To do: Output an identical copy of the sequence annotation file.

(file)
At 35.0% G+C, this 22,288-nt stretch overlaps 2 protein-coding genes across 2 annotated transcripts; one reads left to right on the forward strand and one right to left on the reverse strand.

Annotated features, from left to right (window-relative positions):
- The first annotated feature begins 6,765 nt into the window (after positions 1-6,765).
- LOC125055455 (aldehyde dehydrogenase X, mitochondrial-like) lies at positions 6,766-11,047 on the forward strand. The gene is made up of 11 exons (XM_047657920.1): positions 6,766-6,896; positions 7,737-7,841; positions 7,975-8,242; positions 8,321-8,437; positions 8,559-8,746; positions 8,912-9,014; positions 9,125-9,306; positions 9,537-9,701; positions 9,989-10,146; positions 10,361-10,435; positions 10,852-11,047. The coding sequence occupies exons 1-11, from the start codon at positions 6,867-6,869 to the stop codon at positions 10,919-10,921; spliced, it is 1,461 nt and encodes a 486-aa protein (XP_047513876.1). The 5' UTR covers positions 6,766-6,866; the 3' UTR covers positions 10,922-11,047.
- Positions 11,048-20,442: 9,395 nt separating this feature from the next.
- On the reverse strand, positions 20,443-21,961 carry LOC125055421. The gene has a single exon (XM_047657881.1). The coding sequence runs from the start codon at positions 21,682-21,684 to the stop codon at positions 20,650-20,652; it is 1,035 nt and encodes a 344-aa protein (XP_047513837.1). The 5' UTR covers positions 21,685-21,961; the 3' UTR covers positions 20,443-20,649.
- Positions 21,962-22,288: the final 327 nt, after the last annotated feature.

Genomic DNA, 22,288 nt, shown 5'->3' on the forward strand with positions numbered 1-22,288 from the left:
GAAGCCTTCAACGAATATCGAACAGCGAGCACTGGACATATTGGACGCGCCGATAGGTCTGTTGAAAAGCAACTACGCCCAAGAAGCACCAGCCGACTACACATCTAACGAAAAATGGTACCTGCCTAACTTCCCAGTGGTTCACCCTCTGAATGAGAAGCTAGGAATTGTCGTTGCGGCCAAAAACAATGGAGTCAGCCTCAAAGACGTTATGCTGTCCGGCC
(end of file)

At 35.0% G+C, this 22,288-nt stretch overlaps 2 protein-coding genes across 2 annotated transcripts; one reads left to right on the forward strand and one right to left on the reverse strand.

Annotated features, from left to right (window-relative positions):
- The first annotated feature begins 6,765 nt into the window (after positions 1-6,765).
- LOC125055455 (aldehyde dehydrogenase X, mitochondrial-like) lies at positions 6,766-11,047 on the forward strand. The gene is made up of 11 exons (XM_047657920.1): positions 6,766-6,896; positions 7,737-7,841; positions 7,975-8,242; positions 8,321-8,437; positions 8,559-8,746; positions 8,912-9,014; positions 9,125-9,306; positions 9,537-9,701; positions 9,989-10,146; positions 10,361-10,435; positions 10,852-11,047. The coding sequence occupies exons 1-11, from the start codon at positions 6,867-6,869 to the stop codon at positions 10,919-10,921; spliced, it is 1,461 nt and encodes a 486-aa protein (XP_047513876.1). The 5' UTR covers positions 6,766-6,866; the 3' UTR covers positions 10,922-11,047.
- Positions 11,048-20,442: 9,395 nt separating this feature from the next.
- On the reverse strand, positions 20,443-21,961 carry LOC125055421. The gene has a single exon (XM_047657881.1). The coding sequence runs from the start codon at positions 21,682-21,684 to the stop codon at positions 20,650-20,652; it is 1,035 nt and encodes a 344-aa protein (XP_047513837.1). The 5' UTR covers positions 21,685-21,961; the 3' UTR covers positions 20,443-20,649.
- Positions 21,962-22,288: the final 327 nt, after the last annotated feature.

Genomic DNA, 22,288 nt, shown 5'->3' on the forward strand with positions numbered 1-22,288 from the left:
GAAGCCTTCAACGAATATCGAACAGCGAGCACTGGACATATTGGACGCGCCGATAGGTCTGTTGAAAAGCAACTACGCCCAAGAAGCACCAGCCGACTACACATCTAACGAAAAATGGTACCTGCCTAACTTCCCAGTGGTTCACCCTCTGAATGAGAAGCTAGGAATTGTCGTTGCGGCCAAAAACAATGGAGTCAGCCTCAAAGACGTTATGCTGTCCGGCC